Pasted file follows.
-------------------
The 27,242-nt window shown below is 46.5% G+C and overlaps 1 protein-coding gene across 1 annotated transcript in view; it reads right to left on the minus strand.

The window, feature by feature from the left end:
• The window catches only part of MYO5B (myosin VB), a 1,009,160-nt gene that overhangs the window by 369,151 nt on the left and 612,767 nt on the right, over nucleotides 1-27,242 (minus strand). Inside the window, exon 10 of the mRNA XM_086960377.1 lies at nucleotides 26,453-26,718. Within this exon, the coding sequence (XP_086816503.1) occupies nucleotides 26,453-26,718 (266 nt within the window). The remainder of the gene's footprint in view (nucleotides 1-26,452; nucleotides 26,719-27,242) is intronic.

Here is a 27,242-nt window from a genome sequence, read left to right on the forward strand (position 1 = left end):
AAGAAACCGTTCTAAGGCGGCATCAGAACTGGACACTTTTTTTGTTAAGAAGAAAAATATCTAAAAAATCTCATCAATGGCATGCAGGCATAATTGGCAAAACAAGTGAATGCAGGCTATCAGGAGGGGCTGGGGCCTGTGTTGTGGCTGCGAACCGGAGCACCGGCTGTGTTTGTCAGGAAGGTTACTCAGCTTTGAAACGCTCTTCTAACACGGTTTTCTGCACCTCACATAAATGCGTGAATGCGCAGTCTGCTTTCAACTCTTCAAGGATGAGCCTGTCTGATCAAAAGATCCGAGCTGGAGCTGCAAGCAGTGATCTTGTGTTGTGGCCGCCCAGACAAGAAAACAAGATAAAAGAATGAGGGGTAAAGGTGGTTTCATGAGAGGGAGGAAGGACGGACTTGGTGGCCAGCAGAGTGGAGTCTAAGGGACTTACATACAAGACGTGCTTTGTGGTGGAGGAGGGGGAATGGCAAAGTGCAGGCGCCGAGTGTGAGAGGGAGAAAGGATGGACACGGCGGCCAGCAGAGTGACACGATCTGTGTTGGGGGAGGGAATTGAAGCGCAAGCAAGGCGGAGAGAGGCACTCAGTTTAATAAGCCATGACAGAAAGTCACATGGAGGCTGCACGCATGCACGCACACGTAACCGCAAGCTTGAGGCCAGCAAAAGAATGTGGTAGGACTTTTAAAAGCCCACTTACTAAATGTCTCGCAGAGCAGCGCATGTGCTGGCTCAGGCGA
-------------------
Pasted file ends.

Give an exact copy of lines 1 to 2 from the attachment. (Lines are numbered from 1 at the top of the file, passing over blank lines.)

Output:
The 27,242-nt window shown below is 46.5% G+C and overlaps 1 protein-coding gene across 1 annotated transcript in view; it reads right to left on the minus strand.

The window, feature by feature from the left end: